GME Everett Residents


Diverse Clinical Experiences

The major focus of our residency program is to support the diverse career goals of our trainees. Our program strives to live out our mission to serving the underserved in rural communities with a strong emphasis on academic excellence throughout the training experience, offering a learning environment that balances the personal and professional needs of our trainee. Residents divide their time between general medicine and subspecialty ward services, intensive care units, ambulatory care experiences, consultation rotations, emergency rooms and long-term care settings.

Our program believes in the importance of truly protected learning time. Clinical duties are suspended for ALL residents every Wednesday afternoon for Academic Half-Day (AHD). No pagers allowed. AHD content balances board-centric, core internal medicine content plus classroom elements necessary for success as well-rounded internal medicine physician including (but not limited to) med-economics, DEI talks, QI and POCUS workshops and Code-Blue simulations. Residents also enjoy trying to stump their attendings during a twice weekly, interactive, case-based conference. Regularly scheduled high-yield, highly curated Grand Rounds and Morbidity and Mortality talks pepper the conference schedule throughout the year. In addition to the class-wide curriculum, clinic residents experience a robust, protected outpatient curriculum. Residents attend Pre-Clinic Conference on the morning of their continuity clinic and have protected time Wednesday mornings while on their Ambulatory rotation for the Ambulatory Medicine Experiential (AMEx) Curriculum–experiential learning sessions on core outpatient topics like diabetes medication management and supplies, outpatient paracentesis and joint injection training, IUD/Nexplanon insertion and removal, and medication assisted treatment for opioid use disorder. Residents also have recurring sessions during AMEx for Panel Management, and clinic-based QI.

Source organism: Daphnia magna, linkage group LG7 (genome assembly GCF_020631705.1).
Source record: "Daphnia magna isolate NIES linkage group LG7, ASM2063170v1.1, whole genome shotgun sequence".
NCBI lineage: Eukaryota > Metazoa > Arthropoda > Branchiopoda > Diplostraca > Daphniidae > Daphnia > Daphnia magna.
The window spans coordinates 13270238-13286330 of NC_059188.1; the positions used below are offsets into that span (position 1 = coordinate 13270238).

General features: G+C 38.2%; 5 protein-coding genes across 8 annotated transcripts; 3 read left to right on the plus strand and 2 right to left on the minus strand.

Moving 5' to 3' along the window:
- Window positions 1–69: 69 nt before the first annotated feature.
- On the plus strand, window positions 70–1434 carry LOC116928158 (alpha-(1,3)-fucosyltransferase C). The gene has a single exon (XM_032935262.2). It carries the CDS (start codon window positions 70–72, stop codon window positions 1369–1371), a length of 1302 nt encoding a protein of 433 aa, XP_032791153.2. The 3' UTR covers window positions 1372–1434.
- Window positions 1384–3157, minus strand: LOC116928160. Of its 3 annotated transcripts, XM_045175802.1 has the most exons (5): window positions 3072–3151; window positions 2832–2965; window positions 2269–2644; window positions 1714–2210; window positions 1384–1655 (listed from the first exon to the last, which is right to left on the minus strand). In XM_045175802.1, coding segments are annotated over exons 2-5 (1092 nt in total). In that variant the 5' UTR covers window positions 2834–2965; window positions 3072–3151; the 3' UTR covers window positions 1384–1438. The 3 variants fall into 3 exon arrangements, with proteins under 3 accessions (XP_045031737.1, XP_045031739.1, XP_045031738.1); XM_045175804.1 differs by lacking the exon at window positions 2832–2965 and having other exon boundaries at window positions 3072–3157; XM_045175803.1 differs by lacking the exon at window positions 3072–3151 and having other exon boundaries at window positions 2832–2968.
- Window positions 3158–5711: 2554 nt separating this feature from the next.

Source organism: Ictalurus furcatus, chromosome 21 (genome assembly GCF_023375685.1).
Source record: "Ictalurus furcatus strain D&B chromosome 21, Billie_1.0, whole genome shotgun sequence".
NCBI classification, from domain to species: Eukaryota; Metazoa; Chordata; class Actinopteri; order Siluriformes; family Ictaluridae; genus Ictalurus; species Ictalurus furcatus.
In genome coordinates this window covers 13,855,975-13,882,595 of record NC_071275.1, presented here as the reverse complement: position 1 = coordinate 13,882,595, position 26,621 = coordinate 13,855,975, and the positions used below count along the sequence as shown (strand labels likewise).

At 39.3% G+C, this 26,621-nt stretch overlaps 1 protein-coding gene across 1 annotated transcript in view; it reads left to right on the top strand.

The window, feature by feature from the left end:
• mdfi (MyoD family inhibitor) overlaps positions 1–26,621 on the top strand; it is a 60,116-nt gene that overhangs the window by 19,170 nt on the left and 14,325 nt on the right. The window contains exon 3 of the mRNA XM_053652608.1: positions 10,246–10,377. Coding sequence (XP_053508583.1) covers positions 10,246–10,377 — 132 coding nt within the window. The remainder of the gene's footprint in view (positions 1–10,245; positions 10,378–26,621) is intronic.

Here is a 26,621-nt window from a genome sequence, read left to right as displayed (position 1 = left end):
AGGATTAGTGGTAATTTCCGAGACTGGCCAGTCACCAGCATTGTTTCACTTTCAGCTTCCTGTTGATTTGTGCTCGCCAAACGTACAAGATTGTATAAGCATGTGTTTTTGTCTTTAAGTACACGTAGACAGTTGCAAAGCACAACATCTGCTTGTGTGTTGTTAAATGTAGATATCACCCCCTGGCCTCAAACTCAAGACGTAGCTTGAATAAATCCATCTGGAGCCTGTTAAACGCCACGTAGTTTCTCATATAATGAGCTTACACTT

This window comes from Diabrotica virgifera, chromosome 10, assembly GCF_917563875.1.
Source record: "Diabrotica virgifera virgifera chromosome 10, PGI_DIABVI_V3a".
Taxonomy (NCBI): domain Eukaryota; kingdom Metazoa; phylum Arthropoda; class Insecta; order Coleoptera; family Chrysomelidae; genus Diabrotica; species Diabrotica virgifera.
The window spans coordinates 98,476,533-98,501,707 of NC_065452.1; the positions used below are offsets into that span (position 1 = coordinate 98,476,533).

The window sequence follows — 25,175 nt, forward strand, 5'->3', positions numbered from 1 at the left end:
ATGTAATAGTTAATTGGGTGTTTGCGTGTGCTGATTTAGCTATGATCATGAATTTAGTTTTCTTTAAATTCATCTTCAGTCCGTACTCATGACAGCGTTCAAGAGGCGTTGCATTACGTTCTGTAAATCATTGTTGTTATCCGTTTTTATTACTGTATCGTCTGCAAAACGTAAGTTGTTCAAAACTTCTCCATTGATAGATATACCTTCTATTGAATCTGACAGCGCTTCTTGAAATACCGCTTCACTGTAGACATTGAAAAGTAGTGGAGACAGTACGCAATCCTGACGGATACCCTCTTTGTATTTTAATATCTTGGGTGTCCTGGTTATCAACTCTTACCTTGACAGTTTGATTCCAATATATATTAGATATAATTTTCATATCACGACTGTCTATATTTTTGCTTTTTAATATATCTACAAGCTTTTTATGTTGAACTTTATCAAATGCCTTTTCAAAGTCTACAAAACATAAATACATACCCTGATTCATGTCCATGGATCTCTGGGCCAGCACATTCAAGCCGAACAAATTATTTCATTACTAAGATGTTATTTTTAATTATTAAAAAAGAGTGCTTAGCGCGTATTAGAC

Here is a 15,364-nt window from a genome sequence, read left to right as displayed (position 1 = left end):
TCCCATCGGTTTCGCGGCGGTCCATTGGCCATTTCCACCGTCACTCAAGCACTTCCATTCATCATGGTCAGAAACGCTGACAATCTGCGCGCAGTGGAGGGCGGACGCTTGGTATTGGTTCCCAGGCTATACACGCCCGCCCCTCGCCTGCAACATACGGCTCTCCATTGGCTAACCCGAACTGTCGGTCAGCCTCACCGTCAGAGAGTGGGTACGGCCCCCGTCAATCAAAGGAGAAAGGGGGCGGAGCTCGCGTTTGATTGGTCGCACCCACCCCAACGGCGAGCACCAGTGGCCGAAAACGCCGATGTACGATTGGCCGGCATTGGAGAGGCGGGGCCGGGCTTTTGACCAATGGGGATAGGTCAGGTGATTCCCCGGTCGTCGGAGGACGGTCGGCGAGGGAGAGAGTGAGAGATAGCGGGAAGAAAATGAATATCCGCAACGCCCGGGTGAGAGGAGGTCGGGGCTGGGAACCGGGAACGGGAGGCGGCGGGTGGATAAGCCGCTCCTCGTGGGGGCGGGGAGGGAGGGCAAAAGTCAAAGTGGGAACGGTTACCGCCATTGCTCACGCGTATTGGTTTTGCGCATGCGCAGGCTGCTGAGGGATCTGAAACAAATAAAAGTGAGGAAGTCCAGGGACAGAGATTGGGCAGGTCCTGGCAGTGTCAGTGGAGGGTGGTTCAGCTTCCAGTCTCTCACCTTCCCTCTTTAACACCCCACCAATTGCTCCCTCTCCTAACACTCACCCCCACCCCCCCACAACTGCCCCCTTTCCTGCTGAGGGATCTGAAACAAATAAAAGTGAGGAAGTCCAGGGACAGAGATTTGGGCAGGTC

Serving our community in Everett in the clinic is enhanced by getting to know the community and improving access to care outside our clinic walls. Throughout the year, residents will have the opportunity to participate in community service events with local service partners. They will also have the opportunity to practice medicine in non-traditional settings with our partners who reach people who cannot easily access our clinics. This currently includes working with a mobile free clinic serving people who are ineligible for insurance and medical outreach to our neighbors experiencing homelessness.